Data from a pivotal phase III study demonstrate that bendamustine (Treanda) improved clinical outcomes when compared to chlorambucil (Leukeran) in patients with chronic lymphocytic leukemia (CLL).
Data from a pivotal phase III study demonstrate that bendamustine (Treanda) improved clinical outcomes when compared to chlorambucil (Leukeran) in patients with chronic lymphocytic leukemia (CLL). Results of this study were the basis of the March 2008 US Food and Drug Administration (FDA) approval of bendamustine for CLL, the first agent approved by the FDA for this disease since 2001. The study results were published August 24, 2009, by the Journal of Clinical Oncology online and will also appear in the print edition later this year.
This phase III, randomized, international, multicenter, open-label study evaluated the efficacy and safety of bendamustine compared to chlorambucil in previously untreated patients with advanced (Binet stage B–C) CLL. Patients received bendamustine (100 mg/m2 on days 1 and 2; n = 162) or chlorambucil (0.8 mg/kg on days 1 and 15, n = 157) for up to six treatment cycles. In this study, bendamustine demonstrated significantly better outcomes for both primary endpoints compared to chlorambucil: overall response rate and progression-free survival (PFS).The overall response rate was significantly higher in patients receiving bendamustine than chlorambucil (68% vs 31%; P < .0001). Patients in the bendamustine treatment arm also had a higher complete response rate than those treated with chlorambucil (31% vs 2%).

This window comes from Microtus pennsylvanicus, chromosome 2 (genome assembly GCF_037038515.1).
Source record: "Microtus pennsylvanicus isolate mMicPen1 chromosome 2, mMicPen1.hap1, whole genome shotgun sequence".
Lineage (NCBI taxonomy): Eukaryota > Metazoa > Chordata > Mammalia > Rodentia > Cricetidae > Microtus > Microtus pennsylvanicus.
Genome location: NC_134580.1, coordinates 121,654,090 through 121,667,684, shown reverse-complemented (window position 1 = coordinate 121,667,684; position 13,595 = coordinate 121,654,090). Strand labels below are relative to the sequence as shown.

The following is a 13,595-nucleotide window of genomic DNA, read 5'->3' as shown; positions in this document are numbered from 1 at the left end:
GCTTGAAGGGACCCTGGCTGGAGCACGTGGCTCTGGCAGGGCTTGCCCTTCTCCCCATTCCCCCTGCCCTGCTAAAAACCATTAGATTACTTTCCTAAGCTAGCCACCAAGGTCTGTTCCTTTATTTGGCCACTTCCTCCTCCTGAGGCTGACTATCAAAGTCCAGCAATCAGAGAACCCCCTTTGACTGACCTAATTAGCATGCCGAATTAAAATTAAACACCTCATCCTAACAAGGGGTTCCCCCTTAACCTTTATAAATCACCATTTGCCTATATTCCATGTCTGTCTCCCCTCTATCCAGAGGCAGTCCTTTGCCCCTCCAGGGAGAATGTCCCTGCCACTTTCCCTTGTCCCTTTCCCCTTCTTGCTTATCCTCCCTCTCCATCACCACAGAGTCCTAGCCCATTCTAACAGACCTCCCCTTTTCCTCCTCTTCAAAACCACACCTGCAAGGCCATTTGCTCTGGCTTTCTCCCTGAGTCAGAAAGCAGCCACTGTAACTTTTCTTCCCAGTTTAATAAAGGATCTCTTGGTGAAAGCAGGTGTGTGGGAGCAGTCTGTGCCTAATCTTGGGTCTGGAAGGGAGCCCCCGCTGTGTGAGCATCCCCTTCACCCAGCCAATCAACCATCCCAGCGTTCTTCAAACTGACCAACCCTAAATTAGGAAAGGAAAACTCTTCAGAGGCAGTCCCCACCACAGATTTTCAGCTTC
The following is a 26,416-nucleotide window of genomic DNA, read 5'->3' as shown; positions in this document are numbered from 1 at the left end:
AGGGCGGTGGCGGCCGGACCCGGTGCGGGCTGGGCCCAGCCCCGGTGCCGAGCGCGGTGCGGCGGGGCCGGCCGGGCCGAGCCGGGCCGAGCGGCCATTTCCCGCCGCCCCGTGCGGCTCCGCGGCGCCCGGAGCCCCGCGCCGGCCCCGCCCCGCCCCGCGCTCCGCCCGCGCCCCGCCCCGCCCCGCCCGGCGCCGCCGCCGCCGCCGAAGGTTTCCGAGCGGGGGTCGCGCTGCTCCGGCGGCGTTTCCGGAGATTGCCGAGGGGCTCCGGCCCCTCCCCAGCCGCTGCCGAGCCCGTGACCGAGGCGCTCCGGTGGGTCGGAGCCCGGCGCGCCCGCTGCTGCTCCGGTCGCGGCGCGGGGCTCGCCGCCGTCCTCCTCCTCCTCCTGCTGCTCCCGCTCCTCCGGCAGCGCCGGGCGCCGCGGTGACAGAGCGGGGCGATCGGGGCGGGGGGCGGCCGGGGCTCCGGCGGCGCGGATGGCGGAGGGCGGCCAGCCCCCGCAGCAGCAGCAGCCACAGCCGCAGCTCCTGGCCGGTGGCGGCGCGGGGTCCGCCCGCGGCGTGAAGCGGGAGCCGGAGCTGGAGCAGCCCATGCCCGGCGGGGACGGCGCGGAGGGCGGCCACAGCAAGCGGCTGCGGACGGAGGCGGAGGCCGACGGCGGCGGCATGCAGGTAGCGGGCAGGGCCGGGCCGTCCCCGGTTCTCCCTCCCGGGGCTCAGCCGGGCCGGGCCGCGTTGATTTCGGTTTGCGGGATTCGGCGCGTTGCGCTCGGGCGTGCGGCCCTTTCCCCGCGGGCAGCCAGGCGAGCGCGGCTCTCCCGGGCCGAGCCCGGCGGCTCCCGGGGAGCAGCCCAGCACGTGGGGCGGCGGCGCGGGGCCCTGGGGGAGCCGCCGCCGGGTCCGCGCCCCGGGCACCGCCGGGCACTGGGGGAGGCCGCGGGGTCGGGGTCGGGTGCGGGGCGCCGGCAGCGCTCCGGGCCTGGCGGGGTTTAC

Limited Treatment Options
“CLL is the most common form of adult leukemia in the Western world. Because it is incurable, the goal of treatment is to stabilize the cancer over the long-term by extending periods of remission,” said Prof. Wolfgang Knauf, Onkologische Gemeinschaftspraxis, Frankfurt, Germany and lead investigator of this study. “Treatment options are limited for those with advanced CLL, but this study shows that bendamustine demonstrates significantly better efficacy compared to chlorambucil with a tolerable safety profile.”
The study also showed that patients treated with bendamustine had significantly longer PFS compared to chlorambucil (median PFS 21.6 vs 8.3 months; P < .0001). Bendamustine was also associated with an improvement in duration of response compared to chlorambucil (21.8 vs 8 months). In the study, bendamustine demonstrated a tolerable safety profile; the most common adverse events included myelosuppression, fever, nausea, vomiting, and diarrhea.